HC Deb 08 June 1989 vol 154 cc358-9
7. Mr. Martyn Jones

To ask the Chancellor of the Exchequer what was the balance of payments for the first quarter of 1989.

The Financial Secretary to the Treasury (Mr. Norman Lamont)

The current account deficit in the first quarter of 1989 is provisionally estimated at £4.4 billion.

Mr. Jones

Is the Minister aware that only this Monday the Engineering Employers Federation predicted that in 1989 the only industry in Britain which will be in surplus with the rest of the world and which is a major metal user will be the aerospace industry?

Mr. Bill Walker

What about whisky?

Mr. Jones

That industry does not use metal, so far as I am aware. Does the Minister not consider that that is a major blip on the economic policies of the past 10 years?

Mr. Lamont

It is not necessary for the current account to be in surplus in every sector. I regard projections for individual sectors as insignificant. It does not matter if we are in deficit in one sector, such as engineering. As a result of the measures that my right hon. Friend the Chancellor has taken, demand in the economy will slow down and the position on the current account will improve.

Mr. Boswell

Has my right hon. Friend noticed that the balance of payments includes an unusually high proportion of imports of investment goods? Will they not contribute to a more efficient industrial structure in the future?

Mr. Lamont

My hon. Friend is right. About one quarter of the value of manufactured imports between 1987 and 1988 was accounted for by consumer goods, including cars, with the remainder—fully three quarters—made up of goods for production and investment. That illustrates that, as my hon. Friend says, part of the current account deficit has been accounted for by firms tooling up for investment and higher production.

Mr. Macdonald

Will the Financial Secretary explain why the Government have approved the recent OECD report, which shows the balance of payments deficit getting still worse next year?

Mr. Lamont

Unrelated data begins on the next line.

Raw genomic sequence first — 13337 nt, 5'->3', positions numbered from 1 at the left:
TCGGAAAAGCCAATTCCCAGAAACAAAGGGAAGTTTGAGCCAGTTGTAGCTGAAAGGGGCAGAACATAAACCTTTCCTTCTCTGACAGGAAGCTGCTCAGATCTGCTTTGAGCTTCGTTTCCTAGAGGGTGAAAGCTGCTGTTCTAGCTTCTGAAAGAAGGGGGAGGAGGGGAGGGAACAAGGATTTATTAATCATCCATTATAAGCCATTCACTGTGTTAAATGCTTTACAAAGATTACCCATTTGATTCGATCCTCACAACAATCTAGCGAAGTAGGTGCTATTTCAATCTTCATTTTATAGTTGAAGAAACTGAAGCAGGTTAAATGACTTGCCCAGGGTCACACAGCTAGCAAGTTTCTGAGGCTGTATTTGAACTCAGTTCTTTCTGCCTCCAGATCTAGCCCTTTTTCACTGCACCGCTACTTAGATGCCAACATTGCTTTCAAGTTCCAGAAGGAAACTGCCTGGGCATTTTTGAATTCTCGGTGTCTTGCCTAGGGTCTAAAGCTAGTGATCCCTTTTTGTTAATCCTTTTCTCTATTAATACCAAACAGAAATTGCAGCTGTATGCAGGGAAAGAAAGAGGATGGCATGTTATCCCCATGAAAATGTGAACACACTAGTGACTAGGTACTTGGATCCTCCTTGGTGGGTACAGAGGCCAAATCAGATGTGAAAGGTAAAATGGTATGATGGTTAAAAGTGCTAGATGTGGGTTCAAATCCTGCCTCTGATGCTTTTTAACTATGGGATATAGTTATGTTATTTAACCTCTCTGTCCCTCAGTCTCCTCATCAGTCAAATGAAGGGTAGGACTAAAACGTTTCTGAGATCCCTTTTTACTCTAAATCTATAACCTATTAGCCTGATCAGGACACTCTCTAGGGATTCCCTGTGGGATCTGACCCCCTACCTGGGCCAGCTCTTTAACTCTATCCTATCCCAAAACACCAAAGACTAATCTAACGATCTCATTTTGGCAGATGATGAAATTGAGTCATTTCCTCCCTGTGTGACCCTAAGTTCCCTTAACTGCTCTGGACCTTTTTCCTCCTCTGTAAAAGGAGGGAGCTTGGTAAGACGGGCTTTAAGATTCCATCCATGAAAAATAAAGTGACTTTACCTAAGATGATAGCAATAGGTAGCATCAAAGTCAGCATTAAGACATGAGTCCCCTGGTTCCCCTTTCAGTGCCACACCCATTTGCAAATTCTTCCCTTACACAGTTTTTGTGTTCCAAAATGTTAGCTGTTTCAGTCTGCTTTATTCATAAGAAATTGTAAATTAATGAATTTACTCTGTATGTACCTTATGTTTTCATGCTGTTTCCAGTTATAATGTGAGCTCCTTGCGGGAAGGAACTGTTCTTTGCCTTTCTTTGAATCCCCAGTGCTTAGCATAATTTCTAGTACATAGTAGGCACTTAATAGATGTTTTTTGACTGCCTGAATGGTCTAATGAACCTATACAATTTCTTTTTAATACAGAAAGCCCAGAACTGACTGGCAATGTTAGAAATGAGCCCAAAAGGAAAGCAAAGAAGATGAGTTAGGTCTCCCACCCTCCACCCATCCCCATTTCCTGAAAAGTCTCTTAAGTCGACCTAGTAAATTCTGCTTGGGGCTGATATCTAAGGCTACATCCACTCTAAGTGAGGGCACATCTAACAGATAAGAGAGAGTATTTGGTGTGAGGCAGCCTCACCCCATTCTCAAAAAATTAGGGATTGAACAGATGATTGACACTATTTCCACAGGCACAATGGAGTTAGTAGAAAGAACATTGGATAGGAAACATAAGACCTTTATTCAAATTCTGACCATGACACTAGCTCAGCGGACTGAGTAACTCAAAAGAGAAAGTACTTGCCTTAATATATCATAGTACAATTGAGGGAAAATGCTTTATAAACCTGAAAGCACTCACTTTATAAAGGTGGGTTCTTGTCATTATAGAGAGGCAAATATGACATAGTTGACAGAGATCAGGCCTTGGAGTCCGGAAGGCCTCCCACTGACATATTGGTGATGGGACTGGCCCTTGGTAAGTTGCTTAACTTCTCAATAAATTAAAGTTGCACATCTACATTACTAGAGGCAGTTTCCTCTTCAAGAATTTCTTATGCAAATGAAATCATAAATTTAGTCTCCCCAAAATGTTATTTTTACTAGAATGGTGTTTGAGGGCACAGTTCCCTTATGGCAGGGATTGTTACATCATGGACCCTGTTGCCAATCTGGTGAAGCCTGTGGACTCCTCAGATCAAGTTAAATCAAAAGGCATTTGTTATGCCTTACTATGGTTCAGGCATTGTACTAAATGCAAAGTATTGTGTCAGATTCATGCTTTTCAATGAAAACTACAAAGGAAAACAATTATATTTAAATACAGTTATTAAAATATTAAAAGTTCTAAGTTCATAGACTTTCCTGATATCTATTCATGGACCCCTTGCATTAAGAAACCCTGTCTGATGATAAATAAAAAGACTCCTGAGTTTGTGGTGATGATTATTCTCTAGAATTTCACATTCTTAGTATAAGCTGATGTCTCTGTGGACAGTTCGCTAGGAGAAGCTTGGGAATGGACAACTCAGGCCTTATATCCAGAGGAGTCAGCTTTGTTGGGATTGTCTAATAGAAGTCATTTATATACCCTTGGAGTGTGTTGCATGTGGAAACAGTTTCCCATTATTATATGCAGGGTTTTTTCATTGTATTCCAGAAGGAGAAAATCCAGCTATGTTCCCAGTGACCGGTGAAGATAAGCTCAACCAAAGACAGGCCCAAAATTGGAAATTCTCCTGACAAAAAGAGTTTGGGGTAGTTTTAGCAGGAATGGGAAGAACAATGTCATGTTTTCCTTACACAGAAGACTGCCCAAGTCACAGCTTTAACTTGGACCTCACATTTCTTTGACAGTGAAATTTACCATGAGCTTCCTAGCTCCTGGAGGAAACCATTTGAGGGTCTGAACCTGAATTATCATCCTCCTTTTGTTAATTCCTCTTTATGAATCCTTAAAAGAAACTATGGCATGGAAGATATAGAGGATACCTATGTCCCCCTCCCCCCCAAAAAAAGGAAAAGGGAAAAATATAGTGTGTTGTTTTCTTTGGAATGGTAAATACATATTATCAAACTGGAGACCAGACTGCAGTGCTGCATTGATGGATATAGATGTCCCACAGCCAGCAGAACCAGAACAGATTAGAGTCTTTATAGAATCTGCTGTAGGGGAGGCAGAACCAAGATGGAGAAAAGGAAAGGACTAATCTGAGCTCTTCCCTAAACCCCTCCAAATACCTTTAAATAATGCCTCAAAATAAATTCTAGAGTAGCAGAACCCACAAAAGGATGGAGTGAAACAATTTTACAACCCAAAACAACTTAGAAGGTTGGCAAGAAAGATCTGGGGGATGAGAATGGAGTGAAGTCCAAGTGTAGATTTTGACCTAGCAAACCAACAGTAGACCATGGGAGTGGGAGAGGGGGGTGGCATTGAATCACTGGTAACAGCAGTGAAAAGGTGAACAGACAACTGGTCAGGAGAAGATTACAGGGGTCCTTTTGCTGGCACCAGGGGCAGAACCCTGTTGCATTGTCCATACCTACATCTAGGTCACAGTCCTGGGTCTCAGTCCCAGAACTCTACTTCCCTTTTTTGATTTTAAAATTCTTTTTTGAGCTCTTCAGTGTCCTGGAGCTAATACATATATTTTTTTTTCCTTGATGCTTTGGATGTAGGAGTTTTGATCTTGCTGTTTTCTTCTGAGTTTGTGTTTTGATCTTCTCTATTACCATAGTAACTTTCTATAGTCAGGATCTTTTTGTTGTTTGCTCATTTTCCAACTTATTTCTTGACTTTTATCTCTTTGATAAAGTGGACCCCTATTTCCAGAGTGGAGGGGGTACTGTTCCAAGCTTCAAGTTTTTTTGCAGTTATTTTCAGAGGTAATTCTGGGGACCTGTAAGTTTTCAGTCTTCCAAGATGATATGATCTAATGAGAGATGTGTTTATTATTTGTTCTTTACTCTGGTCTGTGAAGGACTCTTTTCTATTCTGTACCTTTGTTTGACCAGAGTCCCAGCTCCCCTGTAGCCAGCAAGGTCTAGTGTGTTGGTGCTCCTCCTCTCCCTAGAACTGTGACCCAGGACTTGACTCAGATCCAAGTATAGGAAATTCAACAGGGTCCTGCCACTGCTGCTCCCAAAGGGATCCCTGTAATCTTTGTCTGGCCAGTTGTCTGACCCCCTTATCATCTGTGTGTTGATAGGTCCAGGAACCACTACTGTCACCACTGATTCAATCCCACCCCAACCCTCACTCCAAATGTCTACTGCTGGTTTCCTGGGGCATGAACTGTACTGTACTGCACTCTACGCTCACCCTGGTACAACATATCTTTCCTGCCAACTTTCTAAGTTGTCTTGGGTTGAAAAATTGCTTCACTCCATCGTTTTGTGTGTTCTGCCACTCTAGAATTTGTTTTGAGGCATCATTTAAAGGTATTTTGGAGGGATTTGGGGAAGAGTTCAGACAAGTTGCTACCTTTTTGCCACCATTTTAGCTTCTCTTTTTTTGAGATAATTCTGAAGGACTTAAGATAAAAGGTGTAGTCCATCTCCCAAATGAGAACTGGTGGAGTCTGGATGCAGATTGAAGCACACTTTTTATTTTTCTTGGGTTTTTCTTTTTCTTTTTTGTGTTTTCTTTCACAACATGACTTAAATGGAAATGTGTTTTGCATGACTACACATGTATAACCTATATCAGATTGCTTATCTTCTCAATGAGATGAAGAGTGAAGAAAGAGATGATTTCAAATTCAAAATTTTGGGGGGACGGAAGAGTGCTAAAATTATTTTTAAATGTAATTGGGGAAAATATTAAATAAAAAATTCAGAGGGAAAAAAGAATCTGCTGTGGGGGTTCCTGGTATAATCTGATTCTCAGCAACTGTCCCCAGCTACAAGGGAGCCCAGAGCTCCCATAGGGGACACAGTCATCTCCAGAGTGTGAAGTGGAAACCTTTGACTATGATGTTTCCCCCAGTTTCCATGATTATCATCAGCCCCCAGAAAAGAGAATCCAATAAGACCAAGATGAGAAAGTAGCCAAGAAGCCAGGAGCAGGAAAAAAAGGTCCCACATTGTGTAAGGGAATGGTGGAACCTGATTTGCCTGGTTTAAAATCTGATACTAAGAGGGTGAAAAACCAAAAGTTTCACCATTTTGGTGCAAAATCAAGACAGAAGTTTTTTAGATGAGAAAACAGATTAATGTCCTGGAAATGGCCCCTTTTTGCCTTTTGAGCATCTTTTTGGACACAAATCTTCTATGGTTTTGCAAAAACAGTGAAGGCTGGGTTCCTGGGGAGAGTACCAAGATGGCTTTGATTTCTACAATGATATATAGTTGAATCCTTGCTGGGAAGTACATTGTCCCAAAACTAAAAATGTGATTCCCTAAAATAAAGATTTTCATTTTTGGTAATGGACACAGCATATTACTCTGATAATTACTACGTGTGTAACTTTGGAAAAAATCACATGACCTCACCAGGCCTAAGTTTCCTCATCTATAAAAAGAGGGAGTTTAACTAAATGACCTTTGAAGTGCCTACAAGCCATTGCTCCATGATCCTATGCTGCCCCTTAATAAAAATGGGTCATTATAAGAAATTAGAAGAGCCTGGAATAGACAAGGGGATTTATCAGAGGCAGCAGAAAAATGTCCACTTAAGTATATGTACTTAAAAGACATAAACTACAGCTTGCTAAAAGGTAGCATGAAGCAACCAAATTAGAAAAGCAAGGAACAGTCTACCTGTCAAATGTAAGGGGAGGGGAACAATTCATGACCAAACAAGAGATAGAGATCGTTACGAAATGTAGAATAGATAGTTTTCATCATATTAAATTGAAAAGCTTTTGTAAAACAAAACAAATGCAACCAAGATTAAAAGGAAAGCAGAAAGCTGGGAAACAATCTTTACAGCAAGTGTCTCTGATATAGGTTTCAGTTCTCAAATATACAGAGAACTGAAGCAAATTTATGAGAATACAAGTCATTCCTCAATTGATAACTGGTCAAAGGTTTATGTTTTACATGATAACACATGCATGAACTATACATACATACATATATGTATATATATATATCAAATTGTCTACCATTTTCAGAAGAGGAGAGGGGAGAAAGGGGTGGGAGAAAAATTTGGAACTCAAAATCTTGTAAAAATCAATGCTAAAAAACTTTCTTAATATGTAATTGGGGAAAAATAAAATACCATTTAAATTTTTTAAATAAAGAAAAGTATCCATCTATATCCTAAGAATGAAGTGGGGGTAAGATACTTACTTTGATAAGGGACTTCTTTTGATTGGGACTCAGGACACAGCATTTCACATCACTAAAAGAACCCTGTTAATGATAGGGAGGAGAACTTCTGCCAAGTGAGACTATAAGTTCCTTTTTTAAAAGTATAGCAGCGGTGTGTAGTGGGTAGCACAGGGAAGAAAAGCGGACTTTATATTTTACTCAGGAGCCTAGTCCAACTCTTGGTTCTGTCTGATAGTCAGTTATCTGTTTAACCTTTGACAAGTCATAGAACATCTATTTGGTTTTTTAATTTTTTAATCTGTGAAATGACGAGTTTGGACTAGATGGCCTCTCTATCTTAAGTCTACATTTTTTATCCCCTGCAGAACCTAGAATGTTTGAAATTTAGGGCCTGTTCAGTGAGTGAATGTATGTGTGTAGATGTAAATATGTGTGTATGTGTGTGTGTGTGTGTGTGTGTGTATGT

I think that the hon. Gentleman is mistaken. The report has not been published or released, and he has no basis of saying that the Government have approved it.

Mr. Kirkhope

Does my right hon. Friend agree that the high levels of investment in manufacturing industry and the recent high level of inward investment as a result of the attraction of the Government's economic policies will result in a much better balance of payments as we progress into the 1990s?

Mr. Lamont

It is not just the high level of investment in manufacturing that matters but investment in the whole economy, and I am sure that the record level of investment in the whole economy is a very good thing for the long-term benefit of the economy. In that respect, my hon. Friend is right.

Mr. John Smith

Do the Government still adhere to the forecast of a balance of payments deficit of £14 billion this year? If not, when will the Minister announce that it is going to get worse?

Mr. Lamont

As the right hon. and learned Gentleman knows, the Government's forecasts are updated in the Autumn Statement. We still stick to the view that the current account deficit in the second half of the year will be lower than it was in the first, as was said in the Red Book, and, indeed, the figures and trends are there to show that. Export volumes in the past three months are up 1½ per cent. on the previous three and the trend is upwards, while imports are beginning to stabilise in response to the slowing down of consumer demand, which is exactly what the policies of my right hon. Friend the Chancellor were designed to achieve.

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